Background

Recent media reports describe instances of patients being notified that they may be at increased risk for infection due to lapses in basic cleaning, disinfection, and sterilization of medical devices. These events involved failures to follow manufacturers’ reprocessing instructions for critical [1] and semi-critical [2] items and highlight the need for healthcare facilities to review policies and procedures that protect patients.

Recommendations

Healthcare facilities should arrange for a healthcare professional with expertise in device reprocessing to immediately assess their reprocessing procedures. This assessment should ensure that reprocessing is done correctly, including allowing enough time for reprocessing personnel to follow all steps recommended by the device manufacturer. The following actions should be performed:

Training

  • Healthcare facilities should provide training to all personnel who reprocess medical devices.
    • Training should be required and provided:
      • Upon hire or prior to provision of services at the facility
      • At least once a year
      • When new devices or protocols are introduced, including changes in the manufacturer’s instructions for use during the device’s life cycle
    • Personnel should be required to demonstrate competency with device reprocessing (i.e., trainer observes correct technique) prior to being allowed to perform reprocessing independently.
    • Healthcare facilities should maintain current documentation of trainings and competencies.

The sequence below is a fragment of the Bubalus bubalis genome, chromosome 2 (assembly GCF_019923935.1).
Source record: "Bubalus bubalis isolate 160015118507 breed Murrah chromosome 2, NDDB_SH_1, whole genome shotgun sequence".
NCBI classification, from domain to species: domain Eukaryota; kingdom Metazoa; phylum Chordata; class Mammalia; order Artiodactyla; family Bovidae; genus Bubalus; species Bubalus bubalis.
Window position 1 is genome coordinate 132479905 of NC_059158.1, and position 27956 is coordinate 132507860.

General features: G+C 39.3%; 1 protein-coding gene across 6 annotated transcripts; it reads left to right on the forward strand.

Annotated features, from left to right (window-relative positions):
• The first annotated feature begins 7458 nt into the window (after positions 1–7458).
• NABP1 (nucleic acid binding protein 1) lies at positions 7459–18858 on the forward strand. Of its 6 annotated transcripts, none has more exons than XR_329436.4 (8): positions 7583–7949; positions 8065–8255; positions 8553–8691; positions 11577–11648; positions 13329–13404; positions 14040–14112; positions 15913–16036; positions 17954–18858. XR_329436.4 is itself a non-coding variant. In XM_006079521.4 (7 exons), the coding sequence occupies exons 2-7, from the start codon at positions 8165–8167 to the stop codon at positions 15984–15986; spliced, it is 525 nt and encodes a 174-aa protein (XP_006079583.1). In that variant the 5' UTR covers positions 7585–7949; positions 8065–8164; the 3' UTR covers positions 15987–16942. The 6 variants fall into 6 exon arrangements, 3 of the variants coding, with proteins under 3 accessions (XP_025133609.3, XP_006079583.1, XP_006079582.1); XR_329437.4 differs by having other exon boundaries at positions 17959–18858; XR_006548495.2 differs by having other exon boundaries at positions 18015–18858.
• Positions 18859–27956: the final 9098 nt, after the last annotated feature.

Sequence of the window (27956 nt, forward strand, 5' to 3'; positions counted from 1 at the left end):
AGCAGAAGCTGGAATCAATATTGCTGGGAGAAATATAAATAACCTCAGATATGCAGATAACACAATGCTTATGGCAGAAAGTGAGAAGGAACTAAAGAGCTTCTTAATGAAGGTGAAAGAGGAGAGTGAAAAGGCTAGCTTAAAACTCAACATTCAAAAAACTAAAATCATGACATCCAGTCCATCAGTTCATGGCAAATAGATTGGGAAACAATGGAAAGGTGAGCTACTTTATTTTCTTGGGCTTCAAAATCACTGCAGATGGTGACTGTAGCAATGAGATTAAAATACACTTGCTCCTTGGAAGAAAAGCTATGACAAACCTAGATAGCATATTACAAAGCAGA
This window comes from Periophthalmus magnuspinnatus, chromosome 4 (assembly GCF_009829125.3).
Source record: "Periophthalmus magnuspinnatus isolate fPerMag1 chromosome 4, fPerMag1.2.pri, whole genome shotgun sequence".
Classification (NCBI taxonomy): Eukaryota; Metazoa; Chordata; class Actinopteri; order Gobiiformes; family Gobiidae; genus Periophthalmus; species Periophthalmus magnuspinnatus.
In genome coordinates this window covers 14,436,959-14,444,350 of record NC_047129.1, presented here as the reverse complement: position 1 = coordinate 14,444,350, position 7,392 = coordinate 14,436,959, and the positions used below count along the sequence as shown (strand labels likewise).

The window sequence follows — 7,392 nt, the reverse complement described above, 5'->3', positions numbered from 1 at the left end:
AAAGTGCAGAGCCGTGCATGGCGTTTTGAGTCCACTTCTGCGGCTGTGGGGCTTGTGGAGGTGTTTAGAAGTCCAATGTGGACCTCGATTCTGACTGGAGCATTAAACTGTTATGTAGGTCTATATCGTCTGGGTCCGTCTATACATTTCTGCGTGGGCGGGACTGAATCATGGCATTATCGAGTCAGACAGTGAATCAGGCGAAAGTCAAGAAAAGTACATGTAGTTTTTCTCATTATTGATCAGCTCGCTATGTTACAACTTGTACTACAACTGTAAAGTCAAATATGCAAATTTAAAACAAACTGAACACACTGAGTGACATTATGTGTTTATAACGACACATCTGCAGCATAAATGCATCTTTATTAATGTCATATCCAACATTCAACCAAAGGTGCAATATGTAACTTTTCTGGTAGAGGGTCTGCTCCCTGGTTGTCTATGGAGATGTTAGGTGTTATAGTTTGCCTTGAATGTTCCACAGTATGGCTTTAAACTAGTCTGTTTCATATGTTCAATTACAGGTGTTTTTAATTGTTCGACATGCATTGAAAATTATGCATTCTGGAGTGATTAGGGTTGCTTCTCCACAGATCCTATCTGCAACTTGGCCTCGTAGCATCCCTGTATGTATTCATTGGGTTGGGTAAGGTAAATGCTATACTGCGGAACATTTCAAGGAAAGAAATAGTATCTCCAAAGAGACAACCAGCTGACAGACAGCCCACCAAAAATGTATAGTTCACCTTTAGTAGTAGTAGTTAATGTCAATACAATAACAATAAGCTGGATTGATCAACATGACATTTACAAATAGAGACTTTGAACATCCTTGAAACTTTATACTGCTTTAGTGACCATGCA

• If the healthcare facility hires a contractor for device reprocessing, the facility should verify that the contractor has an appropriate training program (i.e., consistent with what would be required in the healthcare facility) and that the training program includes the specific devices the healthcare facility uses.
    • Copies of manufacturers’ instructions for operating and reprocessing each type of reusable device should be readily available to staff and inspectors. This file should include instructions for use of chemical disinfectants.

Audit and Feedback

  • Healthcare facilities should regularly audit (monitor and document) adherence to cleaning, disinfection, sterilization, and device storage procedures. Audits should assess all reprocessing steps, including:
    • Performing prompt cleaning after use, prior to disinfection or sterilization procedures
    • Using disinfectants in accordance with manufacturers’ instructions (e.g., dilution, contact time, storage, shelf-life)
    • Monitoring sterilizer performance (e.g., use of chemical and biological indicators, read-outs of sterilizer cycle parameters, appropriate record keeping)
    • Monitoring automated endoscope reprocessor performance (e.g., print out of flow rate, time, and temperature, use of chemical indicators for monitoring high-level disinfectant concentration)